Study: Obesity Leads To Younger People Getting Knee Replacements
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WORCESTER, Mass. (CBS Connecticut) – According to a new study, obesity rates among people under 65 may be the main reason knee replacements are rapidly increasing.
Researchers say their findings “dispel the popular belief that aging baby boomers and weekend warriors are behind the unprecedented rise in knee replacement surgeries.”
“Our study shows that younger patients are more obese and experience the same amount of pain and functional disability as older patients and in some cases even more,” Dr. David Ayers, the study’s author and the director of the Musculoskeletal Center of Excellence at the University of Massachusetts Medical School stated in a press release.
Researchers examined data from 9,000 patients who had knee replacements by over 125 orthopedic surgeons across 22 states. They determined that 55 percent of patients younger than 65 were obese.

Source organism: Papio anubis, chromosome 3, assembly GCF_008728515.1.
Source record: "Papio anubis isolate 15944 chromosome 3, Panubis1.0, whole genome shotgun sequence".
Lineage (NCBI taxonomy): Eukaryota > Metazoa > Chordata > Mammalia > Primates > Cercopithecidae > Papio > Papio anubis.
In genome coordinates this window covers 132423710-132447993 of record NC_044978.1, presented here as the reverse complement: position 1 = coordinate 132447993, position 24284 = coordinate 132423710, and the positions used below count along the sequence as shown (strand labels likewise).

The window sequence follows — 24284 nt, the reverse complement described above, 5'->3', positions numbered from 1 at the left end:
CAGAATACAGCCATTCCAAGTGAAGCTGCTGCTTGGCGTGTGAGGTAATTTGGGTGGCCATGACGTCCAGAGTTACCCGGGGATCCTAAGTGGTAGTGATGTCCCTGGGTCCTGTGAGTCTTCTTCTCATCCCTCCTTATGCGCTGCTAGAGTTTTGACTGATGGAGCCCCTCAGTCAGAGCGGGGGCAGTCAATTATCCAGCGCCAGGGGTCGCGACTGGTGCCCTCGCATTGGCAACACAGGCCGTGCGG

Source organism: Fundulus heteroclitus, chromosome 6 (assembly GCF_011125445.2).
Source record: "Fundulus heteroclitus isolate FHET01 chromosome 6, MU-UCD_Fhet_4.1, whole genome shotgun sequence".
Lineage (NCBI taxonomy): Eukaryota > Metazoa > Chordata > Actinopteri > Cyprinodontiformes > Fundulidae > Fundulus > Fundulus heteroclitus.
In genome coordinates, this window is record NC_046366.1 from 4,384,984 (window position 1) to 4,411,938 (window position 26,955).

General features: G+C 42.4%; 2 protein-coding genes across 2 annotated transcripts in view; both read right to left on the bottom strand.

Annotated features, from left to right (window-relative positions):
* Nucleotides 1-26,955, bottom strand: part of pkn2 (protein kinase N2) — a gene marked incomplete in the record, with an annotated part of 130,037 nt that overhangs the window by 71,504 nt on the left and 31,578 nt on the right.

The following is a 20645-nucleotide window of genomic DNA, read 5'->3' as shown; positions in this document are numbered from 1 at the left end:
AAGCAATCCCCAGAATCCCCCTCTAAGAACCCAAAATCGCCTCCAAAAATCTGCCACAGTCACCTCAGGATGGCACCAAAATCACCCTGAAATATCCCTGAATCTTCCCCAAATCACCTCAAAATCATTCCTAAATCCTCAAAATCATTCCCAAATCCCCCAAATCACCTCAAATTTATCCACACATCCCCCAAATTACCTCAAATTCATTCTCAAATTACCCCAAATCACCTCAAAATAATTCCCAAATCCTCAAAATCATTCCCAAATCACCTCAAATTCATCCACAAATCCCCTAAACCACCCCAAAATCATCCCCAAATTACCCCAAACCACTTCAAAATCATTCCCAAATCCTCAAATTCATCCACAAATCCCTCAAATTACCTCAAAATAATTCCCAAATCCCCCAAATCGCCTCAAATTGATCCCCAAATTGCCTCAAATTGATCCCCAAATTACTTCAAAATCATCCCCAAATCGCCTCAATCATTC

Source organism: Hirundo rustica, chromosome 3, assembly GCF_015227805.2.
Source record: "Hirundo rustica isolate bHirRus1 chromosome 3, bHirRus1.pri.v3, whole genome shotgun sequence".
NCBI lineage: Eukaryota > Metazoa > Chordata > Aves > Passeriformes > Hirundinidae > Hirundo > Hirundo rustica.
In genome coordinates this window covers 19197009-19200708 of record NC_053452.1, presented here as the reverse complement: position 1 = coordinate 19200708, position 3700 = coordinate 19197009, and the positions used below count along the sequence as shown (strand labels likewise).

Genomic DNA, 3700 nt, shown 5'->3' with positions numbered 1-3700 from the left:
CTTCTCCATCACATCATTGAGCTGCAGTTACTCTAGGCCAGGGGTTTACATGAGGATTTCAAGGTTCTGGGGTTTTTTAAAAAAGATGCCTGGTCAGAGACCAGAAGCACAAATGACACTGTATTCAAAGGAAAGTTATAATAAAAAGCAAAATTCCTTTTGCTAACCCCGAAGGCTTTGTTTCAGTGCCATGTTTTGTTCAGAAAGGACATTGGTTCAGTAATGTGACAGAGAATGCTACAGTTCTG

The study also revealed that the younger group of patients had a higher rate of smoking and lower mental health scores.
“What was once thought of as a procedure for older people or those with sporting injuries is changing,” Ayers stated. “What we’re seeing is that the rise in obesity rates in younger people is having a dramatic influence on the number of total joint replacement surgeries. These are not premature or unnecessary procedures.”
The study was presented at a recent meeting of the American College of Rheumatology and the Association of Rheumatology Health Professionals in San Diego but has not been published.
“Unless we see a significant reduction in obesity, we will continue to see the necessity for more and more of these procedures,” Ayers added.